Impact Factor
This article is part of the Research Topic Approaches and assumptions in human neuroscience


Front. Hum. Neurosci., 13 December 2010 | http://dx.doi.org/10.3389/fnhum.2010.00222

To head or to heed? Beyond the surface of selective action inhibition: a review

  • 1 Department of Psychology, Amsterdam Center for the Study of Adaptive Control in Brain and Behavior, University of Amsterdam, Amsterdam, Netherlands
  • 2 Neurology Department, University of Virginia Health Systems, Charlottesville, VA, USA
  • 3 Spinoza Center for Neuroimaging, University of Amsterdam, Amsterdam, Netherlands
  • 4 Laboratoire de Neurobiologie de la Cognition, Centre National de la Recherche Scientifique, Aix-Marseille Université, Marseille, France

To head rather than heed to temptations is easier said than done. Since tempting actions are often contextually inappropriate, selective suppression is invoked to inhibit such actions. Thus far, laboratory tasks have not been very successful in highlighting these processes. We suggest that this is for three reasons. First, it is important to dissociate between an early susceptibility to making stimulus-driven impulsive but erroneous actions, and the subsequent selective suppression of these impulses that facilitates the selection of the correct action. Second, studies have focused on mean or median reaction times (RT), which conceals the temporal dynamics of action control. Third, studies have focused on group means, while considering individual differences as a source of error variance. Here, we present an overview of recent behavioral and imaging studies that overcame these limitations by analyzing RT distributions. As will become clear, this approach has revealed variations in inhibitory control over impulsive actions as a function of task instructions, conflict probability, and between-trial adjustments (following conflict or following an error trial) that are hidden if mean RTs are analyzed. Next, we discuss a selection of behavioral as well as imaging studies to illustrate that individual differences are meaningful and help understand selective suppression during action selection within samples of young and healthy individuals, but also within clinical samples of patients diagnosed with attention deficit/hyperactivity disorder or Parkinson’s disease.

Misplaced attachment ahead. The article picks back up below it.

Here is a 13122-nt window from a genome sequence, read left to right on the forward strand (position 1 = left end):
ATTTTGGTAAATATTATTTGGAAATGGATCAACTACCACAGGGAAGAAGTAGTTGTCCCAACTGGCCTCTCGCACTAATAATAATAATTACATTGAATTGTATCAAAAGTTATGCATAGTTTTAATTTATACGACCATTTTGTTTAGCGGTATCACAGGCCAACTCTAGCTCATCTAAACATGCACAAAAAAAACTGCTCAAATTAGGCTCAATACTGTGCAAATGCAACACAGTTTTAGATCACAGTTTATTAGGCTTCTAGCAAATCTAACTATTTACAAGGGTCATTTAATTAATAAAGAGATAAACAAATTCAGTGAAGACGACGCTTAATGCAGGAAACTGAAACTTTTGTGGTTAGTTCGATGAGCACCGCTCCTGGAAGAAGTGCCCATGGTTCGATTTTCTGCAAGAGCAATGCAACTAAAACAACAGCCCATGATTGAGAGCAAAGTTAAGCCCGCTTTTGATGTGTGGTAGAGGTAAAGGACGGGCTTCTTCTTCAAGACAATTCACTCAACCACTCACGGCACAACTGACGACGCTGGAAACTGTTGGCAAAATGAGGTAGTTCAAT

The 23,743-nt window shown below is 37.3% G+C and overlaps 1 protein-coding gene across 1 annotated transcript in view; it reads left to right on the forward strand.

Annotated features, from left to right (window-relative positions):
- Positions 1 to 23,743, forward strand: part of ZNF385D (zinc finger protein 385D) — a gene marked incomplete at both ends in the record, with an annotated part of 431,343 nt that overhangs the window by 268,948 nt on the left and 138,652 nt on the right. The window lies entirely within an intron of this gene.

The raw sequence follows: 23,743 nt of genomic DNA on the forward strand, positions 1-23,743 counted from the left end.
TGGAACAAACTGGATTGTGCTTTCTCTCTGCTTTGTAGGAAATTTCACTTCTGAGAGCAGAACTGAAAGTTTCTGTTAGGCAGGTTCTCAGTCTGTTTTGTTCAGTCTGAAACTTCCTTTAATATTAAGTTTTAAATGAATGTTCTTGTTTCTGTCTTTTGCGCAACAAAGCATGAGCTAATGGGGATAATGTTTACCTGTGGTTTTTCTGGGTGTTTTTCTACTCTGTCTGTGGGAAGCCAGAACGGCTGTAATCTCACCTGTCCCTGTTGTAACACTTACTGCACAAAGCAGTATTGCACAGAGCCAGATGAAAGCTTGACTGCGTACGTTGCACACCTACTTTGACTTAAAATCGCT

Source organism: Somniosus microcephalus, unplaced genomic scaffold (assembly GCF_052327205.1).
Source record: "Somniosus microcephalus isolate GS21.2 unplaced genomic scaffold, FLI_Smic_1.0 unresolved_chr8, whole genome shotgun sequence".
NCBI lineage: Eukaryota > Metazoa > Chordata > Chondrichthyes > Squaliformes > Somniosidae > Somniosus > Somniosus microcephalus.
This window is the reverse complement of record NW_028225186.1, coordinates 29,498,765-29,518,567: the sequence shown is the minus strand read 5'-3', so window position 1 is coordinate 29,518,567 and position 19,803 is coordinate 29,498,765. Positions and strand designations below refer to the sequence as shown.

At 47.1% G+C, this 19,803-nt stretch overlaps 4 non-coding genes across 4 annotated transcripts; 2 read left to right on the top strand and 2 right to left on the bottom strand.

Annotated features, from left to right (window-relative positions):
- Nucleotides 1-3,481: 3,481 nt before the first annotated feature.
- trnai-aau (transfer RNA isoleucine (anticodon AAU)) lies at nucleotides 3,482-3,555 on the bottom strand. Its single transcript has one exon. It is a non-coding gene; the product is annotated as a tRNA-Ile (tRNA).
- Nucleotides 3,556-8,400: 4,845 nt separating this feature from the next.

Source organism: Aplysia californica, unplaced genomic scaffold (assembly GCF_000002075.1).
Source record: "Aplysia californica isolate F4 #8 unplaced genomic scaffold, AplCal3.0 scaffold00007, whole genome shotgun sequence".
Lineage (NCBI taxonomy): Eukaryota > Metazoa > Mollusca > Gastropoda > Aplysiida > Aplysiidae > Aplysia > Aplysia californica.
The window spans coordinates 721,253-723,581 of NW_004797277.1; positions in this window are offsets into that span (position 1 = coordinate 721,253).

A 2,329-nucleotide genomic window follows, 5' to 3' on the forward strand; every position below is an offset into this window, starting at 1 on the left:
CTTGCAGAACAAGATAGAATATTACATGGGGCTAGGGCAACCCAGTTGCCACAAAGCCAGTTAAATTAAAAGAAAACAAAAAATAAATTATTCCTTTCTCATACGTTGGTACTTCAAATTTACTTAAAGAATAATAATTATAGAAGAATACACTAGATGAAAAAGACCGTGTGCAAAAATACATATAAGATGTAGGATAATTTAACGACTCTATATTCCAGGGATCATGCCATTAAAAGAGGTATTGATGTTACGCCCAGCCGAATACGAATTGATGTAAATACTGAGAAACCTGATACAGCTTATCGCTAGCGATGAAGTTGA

Keywords: action control, response inhibition, prefrontal cortex, basal ganglia, interference control

Citation: van den Wildenberg WPM, Wylie SA, Forstmann BU, Burle B, Hasbroucq T and Ridderinkhof KR (2010) To head or to heed? Beyond the surface of selective action inhibition: a review. Front. Hum. Neurosci. 4:222. doi: 10.3389/fnhum.2010.00222

Received: 01 September 2010; Accepted: 16 November 2010;
Published online: 13 December 2010.

Edited by:

Michael X. Cohen, University of Amsterdam, Netherlands

Reviewed by:

Tobias Egner, Duke University, USA
Birgit Stürmer, Humboldt Universität Berlin, Germany

Copyright: © 2010 van den Wildenberg, Wylie, Forstmann, Burle, Hasbroucq and Ridderinkhof. This is an open-access article subject to an exclusive license agreement between the authors and the Frontiers Research Foundation, which permits unrestricted use, distribution, and reproduction in any medium, provided the original authors and source are credited.

*Correspondence: Wery P.M. van den Wildenberg, Department of Psychology, University of Amsterdam, Roetersstraat 15, 1018 WB Amsterdam, Netherlands. e-mail: w.p.m.vandenwildenberg@uva.nl